Back to the Future; or, Once Again, Parking Leads Development

Over the past week, it has become increasingly apparent that Oakland’s response to the US Dept. of Transportation’s Smart City Challenge grant for $50 million will not only respond to a set of transportation problems with a suite of smart technology solutions, but also and perhaps more importantly it will respond to a significant institutional or business model challenge by putting forward an organizational innovation that builds directly on policies and practices that have been decades in the making.

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The Public Economics of Smart Cities and the Internet of Things

This letter is addressed to Stanford Professor of Public Economics Raj Chetty.

Dear Prof. Chetty,

According to the US Dept. of Transportation’s “Smart City Challenge” notice of funding opportunity, Section 6. of our Vision Narrative needs to “identify and rate key technical, policy, and institutional risks associated with the deployment vision and discuss plans for mitigating those risks.”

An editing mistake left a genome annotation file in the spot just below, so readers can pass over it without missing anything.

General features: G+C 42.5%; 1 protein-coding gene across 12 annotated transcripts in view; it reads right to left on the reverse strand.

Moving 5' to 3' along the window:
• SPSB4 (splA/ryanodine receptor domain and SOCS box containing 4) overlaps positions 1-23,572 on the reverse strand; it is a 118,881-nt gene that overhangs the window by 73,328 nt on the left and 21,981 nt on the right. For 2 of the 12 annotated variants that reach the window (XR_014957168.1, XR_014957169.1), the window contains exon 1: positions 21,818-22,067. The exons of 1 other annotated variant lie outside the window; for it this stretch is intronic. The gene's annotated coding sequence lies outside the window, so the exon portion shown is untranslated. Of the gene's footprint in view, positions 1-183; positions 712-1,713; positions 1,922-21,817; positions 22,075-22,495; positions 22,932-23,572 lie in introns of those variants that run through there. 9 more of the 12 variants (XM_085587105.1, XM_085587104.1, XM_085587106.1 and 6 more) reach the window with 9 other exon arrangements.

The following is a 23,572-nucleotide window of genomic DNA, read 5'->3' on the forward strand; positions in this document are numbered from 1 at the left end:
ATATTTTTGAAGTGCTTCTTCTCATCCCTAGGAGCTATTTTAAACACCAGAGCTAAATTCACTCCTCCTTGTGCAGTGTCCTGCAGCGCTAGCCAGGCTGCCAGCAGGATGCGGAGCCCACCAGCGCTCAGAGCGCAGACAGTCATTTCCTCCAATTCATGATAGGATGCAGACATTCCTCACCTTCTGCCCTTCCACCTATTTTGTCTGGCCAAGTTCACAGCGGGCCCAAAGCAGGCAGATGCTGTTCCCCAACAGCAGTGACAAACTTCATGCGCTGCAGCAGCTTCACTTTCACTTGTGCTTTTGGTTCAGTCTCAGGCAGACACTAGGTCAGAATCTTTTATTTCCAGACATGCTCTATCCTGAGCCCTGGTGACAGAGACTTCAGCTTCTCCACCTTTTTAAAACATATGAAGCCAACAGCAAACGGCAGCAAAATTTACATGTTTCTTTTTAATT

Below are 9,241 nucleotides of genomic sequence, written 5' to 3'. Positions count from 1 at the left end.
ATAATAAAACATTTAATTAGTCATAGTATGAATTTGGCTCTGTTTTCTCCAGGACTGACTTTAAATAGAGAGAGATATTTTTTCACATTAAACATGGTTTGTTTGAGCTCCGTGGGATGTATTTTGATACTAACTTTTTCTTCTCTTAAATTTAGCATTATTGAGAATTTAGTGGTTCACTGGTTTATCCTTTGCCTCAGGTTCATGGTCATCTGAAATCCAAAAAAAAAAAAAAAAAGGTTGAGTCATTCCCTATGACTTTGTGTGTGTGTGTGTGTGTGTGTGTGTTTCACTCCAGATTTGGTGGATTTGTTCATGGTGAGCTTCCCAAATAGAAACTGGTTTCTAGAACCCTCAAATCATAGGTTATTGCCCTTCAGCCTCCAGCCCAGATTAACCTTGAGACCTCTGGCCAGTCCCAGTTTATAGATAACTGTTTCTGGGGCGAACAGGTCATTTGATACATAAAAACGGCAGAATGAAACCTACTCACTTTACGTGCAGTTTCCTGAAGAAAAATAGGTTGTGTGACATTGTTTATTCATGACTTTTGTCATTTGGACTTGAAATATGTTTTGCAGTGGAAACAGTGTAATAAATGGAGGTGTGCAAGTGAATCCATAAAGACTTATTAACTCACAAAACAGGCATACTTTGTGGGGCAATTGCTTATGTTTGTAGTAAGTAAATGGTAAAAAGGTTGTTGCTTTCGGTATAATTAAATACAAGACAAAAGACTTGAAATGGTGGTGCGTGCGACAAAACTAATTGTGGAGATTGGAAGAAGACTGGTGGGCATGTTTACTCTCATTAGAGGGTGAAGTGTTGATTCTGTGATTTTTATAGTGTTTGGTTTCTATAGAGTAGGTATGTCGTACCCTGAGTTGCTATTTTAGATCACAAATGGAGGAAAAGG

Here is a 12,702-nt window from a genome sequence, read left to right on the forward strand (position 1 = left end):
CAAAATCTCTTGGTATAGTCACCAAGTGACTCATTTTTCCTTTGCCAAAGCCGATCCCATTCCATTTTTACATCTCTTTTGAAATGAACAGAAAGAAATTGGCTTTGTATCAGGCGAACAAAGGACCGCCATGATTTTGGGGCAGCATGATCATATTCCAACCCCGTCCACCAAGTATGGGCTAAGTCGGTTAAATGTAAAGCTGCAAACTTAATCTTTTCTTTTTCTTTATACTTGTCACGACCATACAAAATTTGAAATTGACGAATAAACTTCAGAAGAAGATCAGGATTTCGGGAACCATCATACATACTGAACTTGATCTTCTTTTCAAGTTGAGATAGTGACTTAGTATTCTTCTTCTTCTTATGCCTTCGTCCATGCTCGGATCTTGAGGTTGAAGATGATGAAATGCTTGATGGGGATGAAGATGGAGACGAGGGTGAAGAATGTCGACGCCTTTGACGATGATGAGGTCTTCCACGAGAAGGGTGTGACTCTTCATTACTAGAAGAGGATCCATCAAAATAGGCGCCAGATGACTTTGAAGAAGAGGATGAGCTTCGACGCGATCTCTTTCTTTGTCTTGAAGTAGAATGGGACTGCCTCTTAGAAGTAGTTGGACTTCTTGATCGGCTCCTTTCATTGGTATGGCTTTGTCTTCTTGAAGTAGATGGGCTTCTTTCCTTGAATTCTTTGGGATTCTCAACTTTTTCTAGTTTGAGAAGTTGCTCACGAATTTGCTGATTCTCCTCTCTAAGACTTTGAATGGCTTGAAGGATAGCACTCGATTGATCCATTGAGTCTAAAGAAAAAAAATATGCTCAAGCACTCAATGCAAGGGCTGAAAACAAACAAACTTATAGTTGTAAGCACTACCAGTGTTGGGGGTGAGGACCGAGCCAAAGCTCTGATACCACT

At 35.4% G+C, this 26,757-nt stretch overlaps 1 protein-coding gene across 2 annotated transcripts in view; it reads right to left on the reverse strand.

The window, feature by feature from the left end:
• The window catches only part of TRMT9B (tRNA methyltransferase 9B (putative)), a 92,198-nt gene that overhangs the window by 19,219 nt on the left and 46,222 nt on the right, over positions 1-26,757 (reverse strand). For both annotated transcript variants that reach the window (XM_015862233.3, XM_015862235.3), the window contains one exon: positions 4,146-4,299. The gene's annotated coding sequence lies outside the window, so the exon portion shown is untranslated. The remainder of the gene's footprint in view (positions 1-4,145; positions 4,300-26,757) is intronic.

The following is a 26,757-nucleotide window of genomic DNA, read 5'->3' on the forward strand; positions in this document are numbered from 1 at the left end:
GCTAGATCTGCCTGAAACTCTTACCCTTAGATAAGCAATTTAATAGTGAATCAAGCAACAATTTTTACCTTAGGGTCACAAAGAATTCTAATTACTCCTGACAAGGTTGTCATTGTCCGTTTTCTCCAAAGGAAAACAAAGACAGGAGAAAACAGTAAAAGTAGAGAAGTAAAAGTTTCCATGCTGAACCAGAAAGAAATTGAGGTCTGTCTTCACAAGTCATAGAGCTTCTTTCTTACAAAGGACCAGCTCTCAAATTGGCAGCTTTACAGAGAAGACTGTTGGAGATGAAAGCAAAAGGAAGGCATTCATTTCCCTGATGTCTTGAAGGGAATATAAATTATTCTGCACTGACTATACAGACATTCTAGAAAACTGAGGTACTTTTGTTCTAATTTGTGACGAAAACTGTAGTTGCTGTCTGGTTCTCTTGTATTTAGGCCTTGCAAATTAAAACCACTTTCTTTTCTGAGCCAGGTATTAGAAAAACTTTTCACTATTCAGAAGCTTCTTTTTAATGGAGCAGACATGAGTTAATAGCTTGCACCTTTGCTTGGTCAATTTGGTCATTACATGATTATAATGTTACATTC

Oakland and other mid-size American cities need to have a better understanding of the liability and financial risks associated SCIoT. At the very least, we need to be able to respond to concerns like the ones raised in a recent SFChronicle article entitled, “Self-driving cars to drain millions from city, state coffers”.

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